Today’s consumers are proving to be the most sophisticated ever. They shop online (about 15 per cent of all sales in 2017, says statistics portal Statista), in brick-andmortar stores (85 per cent of sales) and across multiple devices – computer, mobile phone, tablet… perhaps all of the above.
Many do their homework, too, before they buy. They watch online product reviews, tap into their favourite social network, field text messages, or rifle through a deluge of promotional email. Again, maybe all of the above.
But data, marketing experts, and etailers together tell us that consumers continue to rely on print to reach and educate them, to help “fill out the picture.” They tell us that there are physical and tactile qualities of print collateral that can’t be matched online, and keep print forever viable. And when print is part of a retailer’s multi-channel retail strategy, it positively affects customer engagement, loyalty and sales success.
Increasingly companies are embracing printed media to round out their omnichannel marketing strategy,” notes Neil O’Keefe, Senior Vice President at the Association of National Advertisers (ANA), the world’s largest advertising and marketing association. “Even newer, more disruptive brands which are predominantly online – like Harry's Dollar Shave Club and Blue Apron – have implemented printed media as a part of their omnichannel strategy,” he adds. “They tell us that print best conveys their brand, attracts new customers and retains existing ones.”
There is strong evidence to back up O’Keefe’s observations. According to a recent article in the Harvard Business Review (HBR), several notable US retailers say that those consumers who include print among their multi-channel relationship spend more money.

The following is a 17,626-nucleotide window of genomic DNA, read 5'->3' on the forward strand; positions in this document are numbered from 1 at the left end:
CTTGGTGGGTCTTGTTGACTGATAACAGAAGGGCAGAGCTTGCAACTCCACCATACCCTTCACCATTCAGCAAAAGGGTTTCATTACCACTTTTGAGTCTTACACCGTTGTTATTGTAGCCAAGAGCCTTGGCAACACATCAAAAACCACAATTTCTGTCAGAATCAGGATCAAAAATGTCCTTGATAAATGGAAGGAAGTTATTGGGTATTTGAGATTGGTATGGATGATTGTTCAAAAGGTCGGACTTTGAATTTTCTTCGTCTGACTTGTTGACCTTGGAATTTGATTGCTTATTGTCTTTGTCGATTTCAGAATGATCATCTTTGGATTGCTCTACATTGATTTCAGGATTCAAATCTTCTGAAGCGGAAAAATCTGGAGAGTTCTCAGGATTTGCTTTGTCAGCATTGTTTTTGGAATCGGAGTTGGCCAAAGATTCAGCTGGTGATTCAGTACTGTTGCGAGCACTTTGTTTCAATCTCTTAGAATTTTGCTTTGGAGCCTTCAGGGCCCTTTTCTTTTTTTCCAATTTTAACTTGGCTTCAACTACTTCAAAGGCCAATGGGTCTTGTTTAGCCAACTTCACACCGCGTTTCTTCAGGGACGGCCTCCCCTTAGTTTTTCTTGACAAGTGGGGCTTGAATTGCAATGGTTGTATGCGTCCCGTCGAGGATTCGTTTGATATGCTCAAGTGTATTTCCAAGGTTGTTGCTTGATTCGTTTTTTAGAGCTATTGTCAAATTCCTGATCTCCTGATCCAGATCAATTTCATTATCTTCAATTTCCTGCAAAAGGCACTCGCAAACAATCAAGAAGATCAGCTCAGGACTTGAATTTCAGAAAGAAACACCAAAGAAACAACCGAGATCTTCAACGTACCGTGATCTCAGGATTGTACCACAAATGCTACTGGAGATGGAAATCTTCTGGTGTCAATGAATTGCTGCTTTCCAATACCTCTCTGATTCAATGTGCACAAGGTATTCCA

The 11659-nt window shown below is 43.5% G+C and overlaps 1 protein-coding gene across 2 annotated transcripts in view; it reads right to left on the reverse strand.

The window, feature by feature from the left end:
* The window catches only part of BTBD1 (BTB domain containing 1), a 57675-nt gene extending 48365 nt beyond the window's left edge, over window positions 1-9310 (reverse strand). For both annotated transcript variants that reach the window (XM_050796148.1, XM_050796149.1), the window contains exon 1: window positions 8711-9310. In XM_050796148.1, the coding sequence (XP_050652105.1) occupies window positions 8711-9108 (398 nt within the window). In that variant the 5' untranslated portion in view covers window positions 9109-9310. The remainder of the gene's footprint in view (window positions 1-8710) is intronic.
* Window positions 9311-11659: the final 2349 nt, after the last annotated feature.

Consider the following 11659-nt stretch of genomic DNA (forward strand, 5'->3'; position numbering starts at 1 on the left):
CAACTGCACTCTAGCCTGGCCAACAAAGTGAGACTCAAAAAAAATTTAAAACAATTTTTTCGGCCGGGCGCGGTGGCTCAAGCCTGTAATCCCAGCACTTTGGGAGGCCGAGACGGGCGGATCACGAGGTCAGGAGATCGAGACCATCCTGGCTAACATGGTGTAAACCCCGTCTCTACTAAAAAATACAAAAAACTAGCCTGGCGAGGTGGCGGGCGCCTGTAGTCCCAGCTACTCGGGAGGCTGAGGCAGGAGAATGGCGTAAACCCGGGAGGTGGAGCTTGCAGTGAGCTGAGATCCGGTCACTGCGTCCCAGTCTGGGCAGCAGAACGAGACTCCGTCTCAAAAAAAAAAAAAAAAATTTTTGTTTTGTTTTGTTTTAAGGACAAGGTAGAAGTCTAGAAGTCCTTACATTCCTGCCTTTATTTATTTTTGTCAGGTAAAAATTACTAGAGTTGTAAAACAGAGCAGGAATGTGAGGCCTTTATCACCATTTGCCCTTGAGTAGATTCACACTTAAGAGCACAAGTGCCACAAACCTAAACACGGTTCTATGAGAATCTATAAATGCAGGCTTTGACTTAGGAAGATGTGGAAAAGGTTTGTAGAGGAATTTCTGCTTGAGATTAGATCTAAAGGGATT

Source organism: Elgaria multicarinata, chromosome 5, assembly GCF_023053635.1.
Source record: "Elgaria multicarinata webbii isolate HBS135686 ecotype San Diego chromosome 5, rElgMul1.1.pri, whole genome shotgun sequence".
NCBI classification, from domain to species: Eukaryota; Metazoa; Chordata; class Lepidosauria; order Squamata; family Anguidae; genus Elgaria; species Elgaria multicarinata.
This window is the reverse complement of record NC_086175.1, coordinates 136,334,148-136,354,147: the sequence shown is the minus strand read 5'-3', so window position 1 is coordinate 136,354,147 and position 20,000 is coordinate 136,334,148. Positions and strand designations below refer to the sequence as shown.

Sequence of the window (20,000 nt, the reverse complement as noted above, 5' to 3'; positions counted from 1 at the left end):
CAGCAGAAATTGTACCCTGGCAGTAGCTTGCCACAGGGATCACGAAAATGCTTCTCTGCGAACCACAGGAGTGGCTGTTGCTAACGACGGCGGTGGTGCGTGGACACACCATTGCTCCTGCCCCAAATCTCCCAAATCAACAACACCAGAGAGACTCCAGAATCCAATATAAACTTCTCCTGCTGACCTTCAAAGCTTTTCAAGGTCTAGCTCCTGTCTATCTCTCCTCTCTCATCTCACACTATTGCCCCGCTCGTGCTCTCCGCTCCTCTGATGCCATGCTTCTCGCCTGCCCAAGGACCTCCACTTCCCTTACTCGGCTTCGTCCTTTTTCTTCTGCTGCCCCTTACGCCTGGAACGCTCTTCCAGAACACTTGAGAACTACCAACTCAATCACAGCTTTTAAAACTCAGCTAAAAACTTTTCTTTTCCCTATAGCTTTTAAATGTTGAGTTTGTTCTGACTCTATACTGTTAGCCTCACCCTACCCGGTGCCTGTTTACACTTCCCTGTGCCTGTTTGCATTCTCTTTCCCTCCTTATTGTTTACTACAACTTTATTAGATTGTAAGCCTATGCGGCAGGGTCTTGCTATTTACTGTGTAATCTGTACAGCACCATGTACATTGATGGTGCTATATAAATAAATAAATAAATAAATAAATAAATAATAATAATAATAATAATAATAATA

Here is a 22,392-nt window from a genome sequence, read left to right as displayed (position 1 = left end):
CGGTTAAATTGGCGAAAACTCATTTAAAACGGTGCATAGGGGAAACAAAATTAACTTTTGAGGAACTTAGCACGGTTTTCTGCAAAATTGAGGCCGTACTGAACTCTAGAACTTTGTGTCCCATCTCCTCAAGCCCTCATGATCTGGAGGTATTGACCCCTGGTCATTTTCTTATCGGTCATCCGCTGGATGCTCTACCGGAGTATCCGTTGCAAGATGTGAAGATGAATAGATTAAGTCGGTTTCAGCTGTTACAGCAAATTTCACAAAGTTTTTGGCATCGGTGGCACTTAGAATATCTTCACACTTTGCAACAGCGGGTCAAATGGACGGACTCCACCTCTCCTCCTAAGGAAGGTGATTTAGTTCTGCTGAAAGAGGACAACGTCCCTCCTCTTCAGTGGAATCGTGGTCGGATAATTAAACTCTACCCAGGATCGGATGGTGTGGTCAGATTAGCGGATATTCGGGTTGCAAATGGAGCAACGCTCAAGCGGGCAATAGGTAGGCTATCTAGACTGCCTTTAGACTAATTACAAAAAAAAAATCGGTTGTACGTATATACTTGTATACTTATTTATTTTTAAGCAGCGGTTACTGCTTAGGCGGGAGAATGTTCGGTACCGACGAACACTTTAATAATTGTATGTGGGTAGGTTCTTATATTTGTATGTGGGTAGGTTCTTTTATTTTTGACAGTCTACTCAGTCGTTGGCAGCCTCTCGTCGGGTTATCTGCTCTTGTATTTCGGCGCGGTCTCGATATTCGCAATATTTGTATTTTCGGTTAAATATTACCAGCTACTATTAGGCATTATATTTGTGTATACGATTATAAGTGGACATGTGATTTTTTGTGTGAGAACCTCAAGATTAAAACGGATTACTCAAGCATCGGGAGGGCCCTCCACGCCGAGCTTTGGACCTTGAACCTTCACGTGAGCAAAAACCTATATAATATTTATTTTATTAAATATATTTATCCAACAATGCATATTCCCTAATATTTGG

For example, department store giant Nordstrom reported a four-fold increase in spending from customers whose marketing exposure included print media. Similarly, menswear retailer Bonobos reported that 20 per cent of their first-time website customers place their orders after having received a catalogue, but significantly spend one and- a-half times more than shoppers who did not receive a catalogue.
Other strong retail brands including J.Crew, Restoration Hardware, and Macy’s, among many others, have ramped-up their catalogues offerings recently in the face of compelling feedback from customers.
Still, catalogues are only one dimension of the print media mix in a multi-channel marketing strategy. Direct mail has also seen a comeback of late.
The most recent data from ANA’s Data & Marketing Association’s (DMA) division’s 2018 Statistical Fact Book reports that direct mail usage in media campaigns (in the US) rose a healthy 18 per cent, from 50 per cent in 2015 to 59 per cent last year.
O’Keefe has some insight as to why.
“It’s about personalisation and relevance – they make the difference. The ability to scale a direct mail campaign in order to drive growth is more easily achievable than it is via email or through
mobile app adoption.”
Moreover, while direct mail does have higher costs than its digital doppelgänger, the ANA tells us that the response rate to direct mail is six times higher than from digital channels, coming in at 3.7 per cent versus 0.62 per cent. But perhaps the most surprising aspect of direct mail is the acceptance by the very generation that is the most digital-savvy – millennials.
According to a report entitled Millennials: An Emerging Consumer Powerhouse by Quad/Graphics, a leading global provider of print and marketing services, more than half of millennials ignore digital advertising, and instead pay their greatest attention to direct mail and print advertising.
“Millennials who have a strong relationship with technology are embracing well-executed print offers,” adds O’Keefe. Even the US Postal Service has taken note of millennials acceptance of direct mail. In their highly regarded annual publication, the 2017 USPS Mail Moments Review, a full 84 per cent of millennials reported taking time to look through their direct marketing mail, and 64 percent prefer scanning for useful information from their mailbox rather than their email inbox.
While data, researches, analysts and retailers all tell us that paper in a multichannel retail strategy is as relevant as ever, it isn’t so much about a “digital-versus-paper” conundrum. To appeal to consumers across the spectrum from millennial to baby-boomer, a winning multi-channel retail strategy must do both well.
“Marketers are elevating their sophistication in order to better identify and pair up their best customers with their best messaging – print and digital,” sums up O’Keefe.
“It’s about what is most relevant to their individual interests.” •